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#
# BioPerl module for Bio::Species
#
# Please direct questions and support issues to <bioperl-l@bioperl.org>
#
# Cared for by James Gilbert <jgrg@sanger.ac.uk>
# Reimplemented by Sendu Bala <bix@sendu.me.uk>
# Re-reimplemented by Chris Fields <cjfields - at - bioperl dot org>
#
# You may distribute this module under the same terms as perl itself
# POD documentation - main docs before the code
=head1 NAME
Bio::Species - Generic species object.
=head1 SYNOPSIS
$species = Bio::Species->new(-classification => [@classification]);
# Can also pass classification
# array to new as below
$species->classification(qw( sapiens Homo Hominidae
Catarrhini Primates Eutheria
Mammalia Vertebrata Chordata
Metazoa Eukaryota ));
$genus = $species->genus();
$bi = $species->binomial(); # $bi is now "Homo sapiens"
# For storing common name
$species->common_name("human");
# For storing subspecies
$species->sub_species("accountant");
=head1 DESCRIPTION
B<NOTE: This class is planned for deprecation in favor of the simpler Bio::Taxon.
Please use that class instead.>
Provides a very simple object for storing phylogenetic information. The
classification is stored in an array, which is a list of nodes in a phylogenetic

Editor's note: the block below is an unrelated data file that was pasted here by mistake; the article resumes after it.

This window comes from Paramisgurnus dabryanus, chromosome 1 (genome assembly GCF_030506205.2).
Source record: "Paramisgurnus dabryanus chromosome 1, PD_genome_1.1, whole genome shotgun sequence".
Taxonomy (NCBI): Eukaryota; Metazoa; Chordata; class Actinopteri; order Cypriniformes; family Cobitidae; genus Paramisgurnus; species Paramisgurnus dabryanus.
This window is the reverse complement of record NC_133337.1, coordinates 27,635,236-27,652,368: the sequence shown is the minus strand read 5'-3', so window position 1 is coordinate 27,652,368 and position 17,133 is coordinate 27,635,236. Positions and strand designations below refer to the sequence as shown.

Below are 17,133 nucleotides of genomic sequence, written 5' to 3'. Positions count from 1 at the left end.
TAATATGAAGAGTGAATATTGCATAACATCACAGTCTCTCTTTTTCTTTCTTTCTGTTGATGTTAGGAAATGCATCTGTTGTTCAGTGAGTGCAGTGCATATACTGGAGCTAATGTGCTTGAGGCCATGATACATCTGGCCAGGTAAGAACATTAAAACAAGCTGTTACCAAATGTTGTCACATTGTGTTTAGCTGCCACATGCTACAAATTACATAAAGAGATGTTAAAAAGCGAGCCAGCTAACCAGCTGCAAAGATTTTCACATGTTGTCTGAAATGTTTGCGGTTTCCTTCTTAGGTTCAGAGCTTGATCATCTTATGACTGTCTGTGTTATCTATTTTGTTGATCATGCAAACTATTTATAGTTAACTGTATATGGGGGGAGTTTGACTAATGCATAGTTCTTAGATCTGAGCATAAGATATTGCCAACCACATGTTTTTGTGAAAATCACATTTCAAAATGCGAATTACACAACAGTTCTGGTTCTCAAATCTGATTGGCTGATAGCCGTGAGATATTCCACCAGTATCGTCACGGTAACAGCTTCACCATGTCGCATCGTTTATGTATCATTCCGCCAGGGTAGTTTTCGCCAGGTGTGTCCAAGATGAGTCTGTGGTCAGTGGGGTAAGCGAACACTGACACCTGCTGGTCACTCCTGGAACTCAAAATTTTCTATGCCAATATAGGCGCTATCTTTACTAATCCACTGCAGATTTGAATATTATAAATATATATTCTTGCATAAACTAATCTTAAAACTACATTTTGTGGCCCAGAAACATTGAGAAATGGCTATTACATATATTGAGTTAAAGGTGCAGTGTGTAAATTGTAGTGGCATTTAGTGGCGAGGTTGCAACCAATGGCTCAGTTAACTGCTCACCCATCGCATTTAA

tree. Access to getting and setting species and genus is provided, but not to
any of the other node types (eg: "phylum", "class", "order", "family"). There's
plenty of scope for making the model more sophisticated, if this is ever needed.
A methods are also provided for storing common names, and subspecies.
=head1 FEEDBACK
=head2 Mailing Lists
User feedback is an integral part of the evolution of this and other
Bioperl modules. Send your comments and suggestions preferably to
the Bioperl mailing list. Your participation is much appreciated.
bioperl-l@bioperl.org - General discussion
http://bioperl.org/wiki/Mailing_lists - About the mailing lists
=head2 Support
Please direct usage questions or support issues to the mailing list:
I<bioperl-l@bioperl.org>
rather than to the module maintainer directly. Many experienced and
reponsive experts will be able look at the problem and quickly
address it. Please include a thorough description of the problem
with code and data examples if at all possible.
=head2 Reporting Bugs
Report bugs to the Bioperl bug tracking system to help us keep track
of the bugs and their resolution. Bug reports can be submitted via the
web:
https://redmine.open-bio.org/projects/bioperl/
=head1 AUTHOR
James Gilbert email B<jgrg@sanger.ac.uk>
=head1 CONTRIBUTORS
Sendu Bala, bix@sendu.me.uk
Chris Fields, cjfields at bioperl dot org
=head1 APPENDIX
The rest of the documentation details each of the object
methods. Internal methods are usually preceded with a _
=cut
#' Let the code begin...
package Bio::Species;
use strict;
use warnings;
use Bio::DB::Taxonomy;
use Bio::Tree::Tree;
use Bio::Taxon;
use base qw(Bio::Root::Root Bio::Tree::NodeI);
=head2 new
Title : new
Usage : my $obj = Bio::Species->new(-classification => \@class)
Function: Build a new Species object
Returns : Bio::Species object
Args : -ncbi_taxid => NCBI taxonomic ID (optional)
-classification => arrayref of classification
=cut
sub new {
my($class, @args) = @_;
my $self = $class->SUPER::new(@args);
# Bio::Species is now just a proxy object that just observes the NodeI
# interface methods but delegates them to the proper classes (Bio::Taxon and